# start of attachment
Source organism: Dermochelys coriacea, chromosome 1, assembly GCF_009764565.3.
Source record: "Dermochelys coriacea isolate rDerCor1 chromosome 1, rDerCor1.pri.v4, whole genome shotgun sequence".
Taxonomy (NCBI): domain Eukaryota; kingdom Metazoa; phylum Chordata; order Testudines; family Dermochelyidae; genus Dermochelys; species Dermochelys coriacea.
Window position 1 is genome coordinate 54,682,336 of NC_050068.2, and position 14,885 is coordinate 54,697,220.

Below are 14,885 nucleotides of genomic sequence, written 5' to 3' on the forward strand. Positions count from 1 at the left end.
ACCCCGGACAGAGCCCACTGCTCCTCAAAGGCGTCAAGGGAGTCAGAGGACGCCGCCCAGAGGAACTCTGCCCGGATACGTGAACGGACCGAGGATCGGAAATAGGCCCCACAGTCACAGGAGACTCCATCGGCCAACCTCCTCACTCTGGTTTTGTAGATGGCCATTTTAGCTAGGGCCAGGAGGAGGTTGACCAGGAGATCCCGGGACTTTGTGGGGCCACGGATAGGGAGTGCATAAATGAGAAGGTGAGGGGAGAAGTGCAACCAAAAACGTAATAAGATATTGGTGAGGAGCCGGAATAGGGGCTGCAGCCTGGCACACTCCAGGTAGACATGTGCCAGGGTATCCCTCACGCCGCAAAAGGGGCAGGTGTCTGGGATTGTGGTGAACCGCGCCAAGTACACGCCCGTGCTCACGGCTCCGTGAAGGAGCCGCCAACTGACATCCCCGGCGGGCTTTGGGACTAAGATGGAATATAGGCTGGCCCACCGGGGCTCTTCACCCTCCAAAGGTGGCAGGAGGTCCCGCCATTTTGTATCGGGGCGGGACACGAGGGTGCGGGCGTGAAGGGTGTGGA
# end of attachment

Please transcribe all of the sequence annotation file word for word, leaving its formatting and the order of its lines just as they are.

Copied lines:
Source organism: Dermochelys coriacea, chromosome 1, assembly GCF_009764565.3.
Source record: "Dermochelys coriacea isolate rDerCor1 chromosome 1, rDerCor1.pri.v4, whole genome shotgun sequence".
Taxonomy (NCBI): domain Eukaryota; kingdom Metazoa; phylum Chordata; order Testudines; family Dermochelyidae; genus Dermochelys; species Dermochelys coriacea.
Window position 1 is genome coordinate 54,682,336 of NC_050068.2, and position 14,885 is coordinate 54,697,220.

Below are 14,885 nucleotides of genomic sequence, written 5' to 3' on the forward strand. Positions count from 1 at the left end.
ACCCCGGACAGAGCCCACTGCTCCTCAAAGGCGTCAAGGGAGTCAGAGGACGCCGCCCAGAGGAACTCTGCCCGGATACGTGAACGGACCGAGGATCGGAAATAGGCCCCACAGTCACAGGAGACTCCATCGGCCAACCTCCTCACTCTGGTTTTGTAGATGGCCATTTTAGCTAGGGCCAGGAGGAGGTTGACCAGGAGATCCCGGGACTTTGTGGGGCCACGGATAGGGAGTGCATAAATGAGAAGGTGAGGGGAGAAGTGCAACCAAAAACGTAATAAGATATTGGTGAGGAGCCGGAATAGGGGCTGCAGCCTGGCACACTCCAGGTAGACATGTGCCAGGGTATCCCTCACGCCGCAAAAGGGGCAGGTGTCTGGGATTGTGGTGAACCGCGCCAAGTACACGCCCGTGCTCACGGCTCCGTGAAGGAGCCGCCAACTGACATCCCCGGCGGGCTTTGGGACTAAGATGGAATATAGGCTGGCCCACCGGGGCTCTTCACCCTCCAAAGGTGGCAGGAGGTCCCGCCATTTTGTATCGGGGCGGGACACGAGGGTGCGGGCGTGAAGGGTGTGGA